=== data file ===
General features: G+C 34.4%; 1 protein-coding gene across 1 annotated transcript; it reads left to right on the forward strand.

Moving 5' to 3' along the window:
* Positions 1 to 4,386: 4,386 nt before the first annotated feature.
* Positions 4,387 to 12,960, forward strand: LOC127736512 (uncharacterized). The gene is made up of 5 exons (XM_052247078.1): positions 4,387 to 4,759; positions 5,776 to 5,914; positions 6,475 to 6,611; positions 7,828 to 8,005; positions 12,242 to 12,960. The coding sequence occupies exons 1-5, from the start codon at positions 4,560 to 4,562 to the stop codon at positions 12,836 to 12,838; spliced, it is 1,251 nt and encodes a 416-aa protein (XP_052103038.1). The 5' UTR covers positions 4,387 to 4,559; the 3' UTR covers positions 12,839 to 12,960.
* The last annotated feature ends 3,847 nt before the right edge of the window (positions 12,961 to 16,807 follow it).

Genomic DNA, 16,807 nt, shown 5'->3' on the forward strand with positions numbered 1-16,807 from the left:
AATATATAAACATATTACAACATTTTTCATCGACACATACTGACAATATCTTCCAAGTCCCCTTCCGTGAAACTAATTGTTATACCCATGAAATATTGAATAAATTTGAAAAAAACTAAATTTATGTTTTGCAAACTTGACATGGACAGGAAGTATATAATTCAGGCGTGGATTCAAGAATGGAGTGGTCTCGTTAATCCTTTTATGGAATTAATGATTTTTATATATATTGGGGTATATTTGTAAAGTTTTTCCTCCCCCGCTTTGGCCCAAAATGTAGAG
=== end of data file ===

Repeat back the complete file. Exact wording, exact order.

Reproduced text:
General features: G+C 34.4%; 1 protein-coding gene across 1 annotated transcript; it reads left to right on the forward strand.

Moving 5' to 3' along the window:
* Positions 1 to 4,386: 4,386 nt before the first annotated feature.
* Positions 4,387 to 12,960, forward strand: LOC127736512 (uncharacterized). The gene is made up of 5 exons (XM_052247078.1): positions 4,387 to 4,759; positions 5,776 to 5,914; positions 6,475 to 6,611; positions 7,828 to 8,005; positions 12,242 to 12,960. The coding sequence occupies exons 1-5, from the start codon at positions 4,560 to 4,562 to the stop codon at positions 12,836 to 12,838; spliced, it is 1,251 nt and encodes a 416-aa protein (XP_052103038.1). The 5' UTR covers positions 4,387 to 4,559; the 3' UTR covers positions 12,839 to 12,960.
* The last annotated feature ends 3,847 nt before the right edge of the window (positions 12,961 to 16,807 follow it).

Genomic DNA, 16,807 nt, shown 5'->3' on the forward strand with positions numbered 1-16,807 from the left:
AATATATAAACATATTACAACATTTTTCATCGACACATACTGACAATATCTTCCAAGTCCCCTTCCGTGAAACTAATTGTTATACCCATGAAATATTGAATAAATTTGAAAAAAACTAAATTTATGTTTTGCAAACTTGACATGGACAGGAAGTATATAATTCAGGCGTGGATTCAAGAATGGAGTGGTCTCGTTAATCCTTTTATGGAATTAATGATTTTTATATATATTGGGGTATATTTGTAAAGTTTTTCCTCCCCCGCTTTGGCCCAAAATGTAGAG